Don’t be surprised if your dentist isn’t very familiar with the concept. Has he ever mentioned it to you?

Steve Parker, M.D.

Reference: Hujoel, P. Dietary carbohydrates and dental-systemic diseases. Journal of Dental Research, 88 (2009): 490-502.

Mendosa, David. Our dental alarm bell. MyDiabetesCentral.com, July 12, 2009.

High-Carbohydrate Eating Promotes Heart Disease in Women

Women double their risk of developing coronary heart disease if they have high consumption of carbohydrates, according to research published in the Archives of Internal Medicine.

Men’s hearts, however, didn’t seem to be affected by carb consumption. I mention this crucial sex difference because many experts believe that replacing saturated fat with carbohydrates is a major cause of heart disease. If true, it seems to apply only to women.

(Another nutrition science trend to keep an eye on is the thought that excessive consumption of omega-6 fats contributes to hardening of the arteries, including coronary heart disease. I’m talking about soy oil, safflower oil, corn oil, among others. No doubt, we’re eating a lot more omega-6 now than at the start of the 20th century.)

We’ve known for a while that high-glycemic-index eating was linked to heart disease in women but not men. Glycemic index is a measure of how much effect a carbohydrate-containing food has on blood glucose levels. High-glycemic-index foods raise blood sugar higher and for longer duration in the bloodstream.

High-glycemic-index foods include potatoes and white bread, for example.

The study at hand included over 47,000 Italians who were interrogated via questionnaire as to their food intake, then onset of coronary heart disease—the cause of heart attacks—was measured over the next eight years.

Among the 32,500 women, 158 new cases of coronary heart disease were found.

Researchers doing this sort of study typically compare the people eating the least carbs with those eating the most. The highest quartile of carb consumers and glycemic load had twice the rate of heart disease compared to the lowest quartile.

The Cleave-Yudkin theory of the mid-20th century proposed that excessive amounts of refined carbohydrates cause heart disease and certain other chronic systemic diseases. Gary Taubes has also written extensively about this. The research results at hand support that theory in women, but not in men.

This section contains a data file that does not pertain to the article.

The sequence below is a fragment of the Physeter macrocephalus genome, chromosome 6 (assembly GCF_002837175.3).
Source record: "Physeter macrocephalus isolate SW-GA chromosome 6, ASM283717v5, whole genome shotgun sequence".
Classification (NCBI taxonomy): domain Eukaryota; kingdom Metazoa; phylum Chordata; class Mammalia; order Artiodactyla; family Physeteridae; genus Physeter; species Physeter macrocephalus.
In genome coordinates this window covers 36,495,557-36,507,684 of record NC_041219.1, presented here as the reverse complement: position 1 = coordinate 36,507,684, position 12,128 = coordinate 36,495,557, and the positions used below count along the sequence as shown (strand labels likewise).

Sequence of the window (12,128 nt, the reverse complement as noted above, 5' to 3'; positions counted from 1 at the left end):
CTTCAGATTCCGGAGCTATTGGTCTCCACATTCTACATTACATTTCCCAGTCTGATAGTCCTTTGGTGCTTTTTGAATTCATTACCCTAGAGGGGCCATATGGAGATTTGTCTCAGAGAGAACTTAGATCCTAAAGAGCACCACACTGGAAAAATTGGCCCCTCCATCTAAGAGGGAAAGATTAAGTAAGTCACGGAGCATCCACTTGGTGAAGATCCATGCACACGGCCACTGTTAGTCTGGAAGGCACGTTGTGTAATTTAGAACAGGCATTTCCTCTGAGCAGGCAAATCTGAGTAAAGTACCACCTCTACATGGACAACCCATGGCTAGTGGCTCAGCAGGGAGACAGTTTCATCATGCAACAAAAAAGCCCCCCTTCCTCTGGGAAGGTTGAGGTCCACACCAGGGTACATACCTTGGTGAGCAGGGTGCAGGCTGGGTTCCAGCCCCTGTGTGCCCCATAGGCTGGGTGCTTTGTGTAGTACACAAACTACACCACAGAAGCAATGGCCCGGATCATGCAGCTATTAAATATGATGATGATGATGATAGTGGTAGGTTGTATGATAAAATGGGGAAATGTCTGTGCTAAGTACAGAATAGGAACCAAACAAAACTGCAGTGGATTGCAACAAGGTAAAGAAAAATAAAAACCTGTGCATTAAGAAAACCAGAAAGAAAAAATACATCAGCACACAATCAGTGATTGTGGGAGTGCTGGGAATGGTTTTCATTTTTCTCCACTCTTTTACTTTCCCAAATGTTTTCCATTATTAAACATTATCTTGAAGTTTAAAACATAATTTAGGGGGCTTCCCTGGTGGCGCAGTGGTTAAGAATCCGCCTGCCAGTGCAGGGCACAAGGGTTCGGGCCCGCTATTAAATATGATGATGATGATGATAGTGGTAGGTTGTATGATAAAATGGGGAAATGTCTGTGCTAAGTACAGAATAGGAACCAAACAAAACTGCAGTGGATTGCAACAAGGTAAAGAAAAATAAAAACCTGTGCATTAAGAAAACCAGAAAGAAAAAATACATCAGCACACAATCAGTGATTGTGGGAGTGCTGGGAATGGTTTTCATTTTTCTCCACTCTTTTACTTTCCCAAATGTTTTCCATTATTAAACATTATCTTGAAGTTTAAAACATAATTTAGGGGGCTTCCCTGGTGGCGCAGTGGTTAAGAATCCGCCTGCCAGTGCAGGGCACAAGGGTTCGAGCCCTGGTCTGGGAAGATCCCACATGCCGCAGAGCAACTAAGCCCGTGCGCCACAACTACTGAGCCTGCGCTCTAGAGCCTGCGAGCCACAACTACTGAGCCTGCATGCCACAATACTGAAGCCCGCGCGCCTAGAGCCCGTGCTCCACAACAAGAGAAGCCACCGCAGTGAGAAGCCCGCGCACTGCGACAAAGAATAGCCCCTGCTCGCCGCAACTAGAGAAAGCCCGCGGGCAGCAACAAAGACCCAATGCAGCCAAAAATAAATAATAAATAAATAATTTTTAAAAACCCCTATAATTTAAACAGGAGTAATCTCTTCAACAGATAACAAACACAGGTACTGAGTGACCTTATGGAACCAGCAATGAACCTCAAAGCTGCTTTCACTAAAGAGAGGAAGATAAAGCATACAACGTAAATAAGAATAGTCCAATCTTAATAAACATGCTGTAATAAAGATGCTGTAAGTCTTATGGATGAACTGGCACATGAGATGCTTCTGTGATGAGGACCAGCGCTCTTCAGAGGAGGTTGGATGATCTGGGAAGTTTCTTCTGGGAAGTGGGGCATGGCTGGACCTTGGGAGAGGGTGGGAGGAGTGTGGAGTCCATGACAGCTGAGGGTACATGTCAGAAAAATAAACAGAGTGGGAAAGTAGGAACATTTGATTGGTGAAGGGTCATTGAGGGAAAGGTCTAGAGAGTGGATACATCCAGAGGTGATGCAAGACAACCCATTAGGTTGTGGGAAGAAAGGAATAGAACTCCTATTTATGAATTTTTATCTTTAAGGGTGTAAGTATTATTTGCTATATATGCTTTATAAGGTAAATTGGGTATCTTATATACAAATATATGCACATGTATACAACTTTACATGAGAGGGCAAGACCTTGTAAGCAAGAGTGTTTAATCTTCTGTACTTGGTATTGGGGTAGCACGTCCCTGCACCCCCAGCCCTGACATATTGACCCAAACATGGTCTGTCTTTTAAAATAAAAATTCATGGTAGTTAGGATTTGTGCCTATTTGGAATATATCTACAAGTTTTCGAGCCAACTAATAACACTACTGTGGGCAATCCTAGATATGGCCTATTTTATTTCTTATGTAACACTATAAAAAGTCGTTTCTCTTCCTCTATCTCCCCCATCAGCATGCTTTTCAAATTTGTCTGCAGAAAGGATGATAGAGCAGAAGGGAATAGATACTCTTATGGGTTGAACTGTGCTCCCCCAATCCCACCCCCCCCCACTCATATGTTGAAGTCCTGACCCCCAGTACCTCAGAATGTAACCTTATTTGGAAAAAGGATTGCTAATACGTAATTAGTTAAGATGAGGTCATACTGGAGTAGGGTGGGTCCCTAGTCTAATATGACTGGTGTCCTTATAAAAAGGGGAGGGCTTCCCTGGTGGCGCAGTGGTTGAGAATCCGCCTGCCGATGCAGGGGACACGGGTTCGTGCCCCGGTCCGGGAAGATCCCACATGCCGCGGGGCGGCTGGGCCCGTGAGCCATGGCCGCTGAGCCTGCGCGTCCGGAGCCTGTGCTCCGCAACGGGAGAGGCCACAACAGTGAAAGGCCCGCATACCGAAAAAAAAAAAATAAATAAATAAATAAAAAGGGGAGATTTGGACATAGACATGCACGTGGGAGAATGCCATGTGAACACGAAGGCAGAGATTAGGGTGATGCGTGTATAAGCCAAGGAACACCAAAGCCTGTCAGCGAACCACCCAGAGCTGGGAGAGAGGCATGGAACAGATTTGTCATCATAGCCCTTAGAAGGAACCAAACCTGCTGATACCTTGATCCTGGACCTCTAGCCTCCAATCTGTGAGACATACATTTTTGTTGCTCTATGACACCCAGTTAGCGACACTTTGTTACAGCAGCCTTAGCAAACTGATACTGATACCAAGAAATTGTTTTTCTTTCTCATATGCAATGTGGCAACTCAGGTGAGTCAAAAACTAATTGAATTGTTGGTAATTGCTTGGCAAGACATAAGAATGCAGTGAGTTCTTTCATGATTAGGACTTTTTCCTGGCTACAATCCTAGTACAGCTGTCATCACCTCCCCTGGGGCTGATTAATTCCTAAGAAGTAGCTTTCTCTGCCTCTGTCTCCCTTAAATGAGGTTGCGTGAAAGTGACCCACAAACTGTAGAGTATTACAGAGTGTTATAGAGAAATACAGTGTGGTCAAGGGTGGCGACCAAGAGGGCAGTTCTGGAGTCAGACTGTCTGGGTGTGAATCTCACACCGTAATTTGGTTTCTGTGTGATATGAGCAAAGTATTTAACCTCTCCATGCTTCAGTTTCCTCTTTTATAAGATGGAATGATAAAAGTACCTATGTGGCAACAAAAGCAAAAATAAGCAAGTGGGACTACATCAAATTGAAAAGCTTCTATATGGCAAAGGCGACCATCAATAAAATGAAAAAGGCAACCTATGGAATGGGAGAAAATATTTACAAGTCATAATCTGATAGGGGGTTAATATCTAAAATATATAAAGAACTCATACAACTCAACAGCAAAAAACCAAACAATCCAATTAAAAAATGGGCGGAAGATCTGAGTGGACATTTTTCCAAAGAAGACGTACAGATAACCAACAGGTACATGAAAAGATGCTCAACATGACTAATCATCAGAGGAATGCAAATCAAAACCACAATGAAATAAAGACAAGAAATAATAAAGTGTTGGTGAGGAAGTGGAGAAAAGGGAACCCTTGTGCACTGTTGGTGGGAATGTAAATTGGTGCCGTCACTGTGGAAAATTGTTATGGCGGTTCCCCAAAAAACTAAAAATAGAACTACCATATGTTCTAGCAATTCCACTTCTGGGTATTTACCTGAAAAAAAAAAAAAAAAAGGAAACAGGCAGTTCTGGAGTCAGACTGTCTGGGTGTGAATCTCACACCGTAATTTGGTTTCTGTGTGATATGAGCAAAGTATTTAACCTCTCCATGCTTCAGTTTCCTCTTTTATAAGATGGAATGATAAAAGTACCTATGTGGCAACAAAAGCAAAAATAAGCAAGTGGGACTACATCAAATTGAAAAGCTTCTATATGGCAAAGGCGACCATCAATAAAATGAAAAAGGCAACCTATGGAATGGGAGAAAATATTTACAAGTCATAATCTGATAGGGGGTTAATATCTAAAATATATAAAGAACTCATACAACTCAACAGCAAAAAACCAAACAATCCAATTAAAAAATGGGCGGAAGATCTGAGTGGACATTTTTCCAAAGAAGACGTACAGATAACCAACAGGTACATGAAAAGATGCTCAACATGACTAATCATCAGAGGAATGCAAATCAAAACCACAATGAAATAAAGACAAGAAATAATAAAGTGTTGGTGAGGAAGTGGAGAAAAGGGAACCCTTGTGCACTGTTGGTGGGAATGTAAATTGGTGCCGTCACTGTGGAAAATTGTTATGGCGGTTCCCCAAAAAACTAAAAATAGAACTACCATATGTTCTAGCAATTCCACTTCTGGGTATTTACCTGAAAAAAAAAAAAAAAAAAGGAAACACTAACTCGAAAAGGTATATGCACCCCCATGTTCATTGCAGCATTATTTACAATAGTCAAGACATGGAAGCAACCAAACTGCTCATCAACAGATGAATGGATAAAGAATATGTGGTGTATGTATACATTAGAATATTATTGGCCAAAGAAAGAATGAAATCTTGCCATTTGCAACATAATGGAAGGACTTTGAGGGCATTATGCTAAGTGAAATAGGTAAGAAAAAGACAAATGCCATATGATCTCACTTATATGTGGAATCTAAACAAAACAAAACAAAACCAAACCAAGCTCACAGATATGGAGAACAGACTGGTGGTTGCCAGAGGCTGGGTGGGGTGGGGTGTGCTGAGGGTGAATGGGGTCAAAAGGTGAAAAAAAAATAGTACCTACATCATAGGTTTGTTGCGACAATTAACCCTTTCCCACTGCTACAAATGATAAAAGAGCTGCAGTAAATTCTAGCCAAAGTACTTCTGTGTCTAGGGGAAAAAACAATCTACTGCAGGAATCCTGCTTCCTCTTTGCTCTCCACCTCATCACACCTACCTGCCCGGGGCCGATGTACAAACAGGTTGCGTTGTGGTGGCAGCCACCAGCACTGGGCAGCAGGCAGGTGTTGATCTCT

Practical Applications

Do these research results apply to non-Italian women and men? Probably to some, but not all. More research is needed.

Women with a family history coronary heart disease—or other CHD risk factors—might be well-advised to put a limit on total carbs, high-glycemic-index foods, and glycemic load. I’d stay out of that “highest quartile.” Don’t forget: heart disease is the No. 1 killer of women.

See NutritionData’s Glycemic Index page for information you can apply today.

FYI, the Low-Carb Mediterranean Diet and Ketogenic Mediterranean Diet are also low in glycemic index.

Steve Parker, M.D.

Disclaimer: All matters regarding your health require supervision by a personal physician or other appropriate health professional familiar with your current health status. Always consult your personal physician before making any dietary or exercise changes.

Addendum: Alert reader Nadia Hassan brought to my attention that I had originally written that pasta has a high glycemic index. Citing appropriate references, Nadia convinced me that pasta has a low-to-moderate glycemic index, from around 30 to 60. Its GI also is higher if over-cooked. I corrected my original post.


Sieri, Sabina, et al. Dietary glycemic load and index and risk of coronary heart disease in a large Italian cohort. The EPICOR study. Archives of Internal Medicine, 170 (2010): 640-647.

Barclay, Alan, et al. Glycemic index, glycemic load, and chronic disease risk – a meta-analysis of observational studies [of mostly women]. American Journal of Clinical Nutrition, 87 (2008): 627-637.